Greg Sandoval at ZDNet:
Warner Bros. Entertainment on Monday began selling full-length feature films and TV shows over the Internet via Guba, one of a legion of companies presenting amateur-videos on the Web.
Guba customers can rent a film for $1.79 per day or pay $9.99 to own an older title. Newer movies cost $19.99 (actually TV shows rent for $1.79 and movies for $1.99 a day – ed.). All the content is protected by Microsoft-developed digital rights management software, the companies said.
The agreement is the latest sign that at least some in Hollywood may be ready to deal with Internet sites that some in the movie business consider a threat. Warner Bros. last month announced that it had chosen file-sharing technology from BitTorrent to distribute films.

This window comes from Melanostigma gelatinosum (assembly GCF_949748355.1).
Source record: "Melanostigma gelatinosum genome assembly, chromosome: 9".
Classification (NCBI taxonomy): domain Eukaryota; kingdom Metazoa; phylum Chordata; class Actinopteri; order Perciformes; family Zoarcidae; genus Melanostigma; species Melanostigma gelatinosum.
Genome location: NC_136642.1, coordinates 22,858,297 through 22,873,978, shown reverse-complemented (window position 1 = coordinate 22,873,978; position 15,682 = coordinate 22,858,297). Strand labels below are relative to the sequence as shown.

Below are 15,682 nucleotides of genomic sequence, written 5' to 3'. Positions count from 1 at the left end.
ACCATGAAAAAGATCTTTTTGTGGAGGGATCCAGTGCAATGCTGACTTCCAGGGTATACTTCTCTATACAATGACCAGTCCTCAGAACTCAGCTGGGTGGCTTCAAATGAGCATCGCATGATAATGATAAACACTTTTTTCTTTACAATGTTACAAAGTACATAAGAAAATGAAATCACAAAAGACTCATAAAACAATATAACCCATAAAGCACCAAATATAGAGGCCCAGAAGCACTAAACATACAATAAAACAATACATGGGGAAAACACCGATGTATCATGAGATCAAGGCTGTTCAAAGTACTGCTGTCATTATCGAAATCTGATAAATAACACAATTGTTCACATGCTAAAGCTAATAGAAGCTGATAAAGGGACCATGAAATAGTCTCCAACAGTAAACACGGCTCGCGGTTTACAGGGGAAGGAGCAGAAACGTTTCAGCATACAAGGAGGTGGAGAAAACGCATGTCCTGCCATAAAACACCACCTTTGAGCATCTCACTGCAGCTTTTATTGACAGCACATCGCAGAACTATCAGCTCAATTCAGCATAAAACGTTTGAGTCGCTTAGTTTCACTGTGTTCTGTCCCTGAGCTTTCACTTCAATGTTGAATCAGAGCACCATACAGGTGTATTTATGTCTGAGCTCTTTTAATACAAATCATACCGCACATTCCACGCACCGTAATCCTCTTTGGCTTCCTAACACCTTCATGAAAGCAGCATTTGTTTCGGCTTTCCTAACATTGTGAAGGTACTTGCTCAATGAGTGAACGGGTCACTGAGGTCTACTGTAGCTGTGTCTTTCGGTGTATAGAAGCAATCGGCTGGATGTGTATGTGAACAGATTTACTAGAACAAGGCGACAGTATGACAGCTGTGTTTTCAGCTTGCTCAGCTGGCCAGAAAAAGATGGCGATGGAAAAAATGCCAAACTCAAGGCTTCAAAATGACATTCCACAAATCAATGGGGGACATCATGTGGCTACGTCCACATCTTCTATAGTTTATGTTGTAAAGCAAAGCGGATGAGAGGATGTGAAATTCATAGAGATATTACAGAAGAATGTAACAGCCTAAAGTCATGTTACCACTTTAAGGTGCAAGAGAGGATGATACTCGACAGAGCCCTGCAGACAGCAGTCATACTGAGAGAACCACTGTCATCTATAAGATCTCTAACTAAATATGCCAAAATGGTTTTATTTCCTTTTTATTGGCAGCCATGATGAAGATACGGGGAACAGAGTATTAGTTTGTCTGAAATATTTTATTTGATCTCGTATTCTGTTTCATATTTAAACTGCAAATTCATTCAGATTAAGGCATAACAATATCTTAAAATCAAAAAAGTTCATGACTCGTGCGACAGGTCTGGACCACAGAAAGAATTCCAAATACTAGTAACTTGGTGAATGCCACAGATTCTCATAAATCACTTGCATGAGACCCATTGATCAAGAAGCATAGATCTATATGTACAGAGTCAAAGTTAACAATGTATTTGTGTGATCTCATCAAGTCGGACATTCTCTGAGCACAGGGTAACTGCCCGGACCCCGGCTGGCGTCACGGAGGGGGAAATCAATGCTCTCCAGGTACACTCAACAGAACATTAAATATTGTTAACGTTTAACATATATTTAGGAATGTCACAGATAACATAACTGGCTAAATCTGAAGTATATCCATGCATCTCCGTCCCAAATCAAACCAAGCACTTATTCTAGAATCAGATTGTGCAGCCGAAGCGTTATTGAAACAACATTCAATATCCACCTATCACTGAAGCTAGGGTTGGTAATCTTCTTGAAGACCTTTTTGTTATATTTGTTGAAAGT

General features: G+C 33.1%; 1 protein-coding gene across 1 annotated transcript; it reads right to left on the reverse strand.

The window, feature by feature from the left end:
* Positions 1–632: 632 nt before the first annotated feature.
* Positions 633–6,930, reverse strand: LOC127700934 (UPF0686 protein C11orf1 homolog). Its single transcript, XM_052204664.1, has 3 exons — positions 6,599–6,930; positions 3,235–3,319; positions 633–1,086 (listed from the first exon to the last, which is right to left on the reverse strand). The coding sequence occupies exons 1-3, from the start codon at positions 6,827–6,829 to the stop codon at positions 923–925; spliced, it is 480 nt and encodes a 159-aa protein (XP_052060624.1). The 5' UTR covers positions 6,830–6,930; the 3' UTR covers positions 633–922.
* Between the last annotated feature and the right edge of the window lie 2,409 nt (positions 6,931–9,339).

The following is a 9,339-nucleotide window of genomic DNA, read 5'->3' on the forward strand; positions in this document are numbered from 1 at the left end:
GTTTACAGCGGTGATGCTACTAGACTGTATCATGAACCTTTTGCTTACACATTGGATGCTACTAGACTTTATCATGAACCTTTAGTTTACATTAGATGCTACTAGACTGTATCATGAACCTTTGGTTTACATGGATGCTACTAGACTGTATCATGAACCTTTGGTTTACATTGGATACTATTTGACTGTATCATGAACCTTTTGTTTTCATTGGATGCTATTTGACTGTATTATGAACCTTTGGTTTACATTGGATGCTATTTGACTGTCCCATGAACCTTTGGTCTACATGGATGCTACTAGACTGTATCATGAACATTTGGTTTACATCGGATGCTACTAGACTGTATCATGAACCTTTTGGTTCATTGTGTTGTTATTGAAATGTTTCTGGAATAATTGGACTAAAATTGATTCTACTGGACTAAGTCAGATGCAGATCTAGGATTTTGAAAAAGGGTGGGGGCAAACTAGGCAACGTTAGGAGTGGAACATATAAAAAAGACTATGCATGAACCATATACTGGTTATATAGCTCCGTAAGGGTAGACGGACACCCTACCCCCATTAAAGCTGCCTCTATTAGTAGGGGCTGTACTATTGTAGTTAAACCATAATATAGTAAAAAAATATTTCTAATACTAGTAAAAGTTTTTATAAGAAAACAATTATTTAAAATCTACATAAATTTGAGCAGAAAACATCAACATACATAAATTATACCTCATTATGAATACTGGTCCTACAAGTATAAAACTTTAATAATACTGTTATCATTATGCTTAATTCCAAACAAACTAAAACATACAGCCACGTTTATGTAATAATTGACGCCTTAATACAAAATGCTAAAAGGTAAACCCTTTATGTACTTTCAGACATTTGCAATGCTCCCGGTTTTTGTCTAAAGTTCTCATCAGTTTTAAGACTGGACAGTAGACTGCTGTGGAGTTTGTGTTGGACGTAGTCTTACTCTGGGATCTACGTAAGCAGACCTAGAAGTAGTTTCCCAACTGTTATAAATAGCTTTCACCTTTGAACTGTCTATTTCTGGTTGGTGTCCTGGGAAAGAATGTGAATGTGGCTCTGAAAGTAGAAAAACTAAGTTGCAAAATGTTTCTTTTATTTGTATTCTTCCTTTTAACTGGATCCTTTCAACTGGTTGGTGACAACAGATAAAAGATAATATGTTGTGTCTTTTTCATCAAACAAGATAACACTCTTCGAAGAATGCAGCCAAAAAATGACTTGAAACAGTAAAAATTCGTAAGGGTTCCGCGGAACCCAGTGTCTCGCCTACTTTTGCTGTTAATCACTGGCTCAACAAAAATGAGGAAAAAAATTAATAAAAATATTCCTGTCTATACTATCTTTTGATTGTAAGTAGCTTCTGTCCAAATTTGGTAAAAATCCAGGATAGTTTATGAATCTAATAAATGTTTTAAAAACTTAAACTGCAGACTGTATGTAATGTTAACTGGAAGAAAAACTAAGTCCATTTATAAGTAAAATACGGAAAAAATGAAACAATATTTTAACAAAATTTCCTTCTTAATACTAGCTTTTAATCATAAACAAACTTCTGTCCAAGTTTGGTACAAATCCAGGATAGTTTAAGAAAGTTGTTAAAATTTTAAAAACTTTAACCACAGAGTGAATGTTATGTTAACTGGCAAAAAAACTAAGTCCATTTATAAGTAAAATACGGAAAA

The difference is that the Guba content can be copied to DVDs:
Under the Guba-Warner Bros. agreement, people will be able to make a copy of a video onto a DVD, but, because of industry licensing agreements, it can only be played on the computer from which it was burned. Wuthrich said he hopes consumers will be able to watch the copied DVDs with a DVD player within a year or so.
while purchases from BitTorrent cannot be copied to DVDs at all.
For Guba, the partnership is a coup. Like most other competitors in the video-sharing space, Guba has seen its public profile eclipsed by the juggernaut, YouTube. Thomas McInerney, the Guba’s CEO, said he hopes the Warner Bros. partnership will help the company stand apart from rivals.
There is some interesting background on Guba by following the link, but the bigger story is studios embracing download services in the apparent hope that the widespread availability of legal content will cut down on piracy. It might even work.
Note that Warner Bros. did a separate deal with corporate cousin AOL for distributing old TV shows for free.
Update 8/23: This post was heavily revised.